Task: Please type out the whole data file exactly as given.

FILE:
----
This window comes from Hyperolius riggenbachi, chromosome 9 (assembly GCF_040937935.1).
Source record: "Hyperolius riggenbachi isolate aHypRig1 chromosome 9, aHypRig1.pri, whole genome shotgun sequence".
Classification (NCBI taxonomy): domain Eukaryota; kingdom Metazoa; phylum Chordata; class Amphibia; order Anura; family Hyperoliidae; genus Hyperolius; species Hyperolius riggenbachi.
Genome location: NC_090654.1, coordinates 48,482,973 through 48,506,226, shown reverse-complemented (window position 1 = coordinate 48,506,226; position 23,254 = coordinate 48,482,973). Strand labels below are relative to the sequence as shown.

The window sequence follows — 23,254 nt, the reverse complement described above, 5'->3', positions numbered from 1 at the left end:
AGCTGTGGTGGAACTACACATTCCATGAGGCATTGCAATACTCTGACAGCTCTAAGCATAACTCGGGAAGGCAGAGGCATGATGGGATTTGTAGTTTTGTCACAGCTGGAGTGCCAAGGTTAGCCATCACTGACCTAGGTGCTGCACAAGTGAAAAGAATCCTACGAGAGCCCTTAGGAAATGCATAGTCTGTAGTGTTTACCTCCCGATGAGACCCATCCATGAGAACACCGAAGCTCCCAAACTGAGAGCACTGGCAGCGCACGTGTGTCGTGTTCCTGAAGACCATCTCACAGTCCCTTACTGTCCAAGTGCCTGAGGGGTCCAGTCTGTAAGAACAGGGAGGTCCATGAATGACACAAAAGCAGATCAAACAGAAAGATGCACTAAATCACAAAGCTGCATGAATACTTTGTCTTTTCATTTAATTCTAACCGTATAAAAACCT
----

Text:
This window comes from Hyperolius riggenbachi, chromosome 9 (assembly GCF_040937935.1).
Source record: "Hyperolius riggenbachi isolate aHypRig1 chromosome 9, aHypRig1.pri, whole genome shotgun sequence".
Classification (NCBI taxonomy): domain Eukaryota; kingdom Metazoa; phylum Chordata; class Amphibia; order Anura; family Hyperoliidae; genus Hyperolius; species Hyperolius riggenbachi.
Genome location: NC_090654.1, coordinates 48,482,973 through 48,506,226, shown reverse-complemented (window position 1 = coordinate 48,506,226; position 23,254 = coordinate 48,482,973). Strand labels below are relative to the sequence as shown.

The window sequence follows — 23,254 nt, the reverse complement described above, 5'->3', positions numbered from 1 at the left end:
AGCTGTGGTGGAACTACACATTCCATGAGGCATTGCAATACTCTGACAGCTCTAAGCATAACTCGGGAAGGCAGAGGCATGATGGGATTTGTAGTTTTGTCACAGCTGGAGTGCCAAGGTTAGCCATCACTGACCTAGGTGCTGCACAAGTGAAAAGAATCCTACGAGAGCCCTTAGGAAATGCATAGTCTGTAGTGTTTACCTCCCGATGAGACCCATCCATGAGAACACCGAAGCTCCCAAACTGAGAGCACTGGCAGCGCACGTGTGTCGTGTTCCTGAAGACCATCTCACAGTCCCTTACTGTCCAAGTGCCTGAGGGGTCCAGTCTGTAAGAACAGGGAGGTCCATGAATGACACAAAAGCAGATCAAACAGAAAGATGCACTAAATCACAAAGCTGCATGAATACTTTGTCTTTTCATTTAATTCTAACCGTATAAAAACCT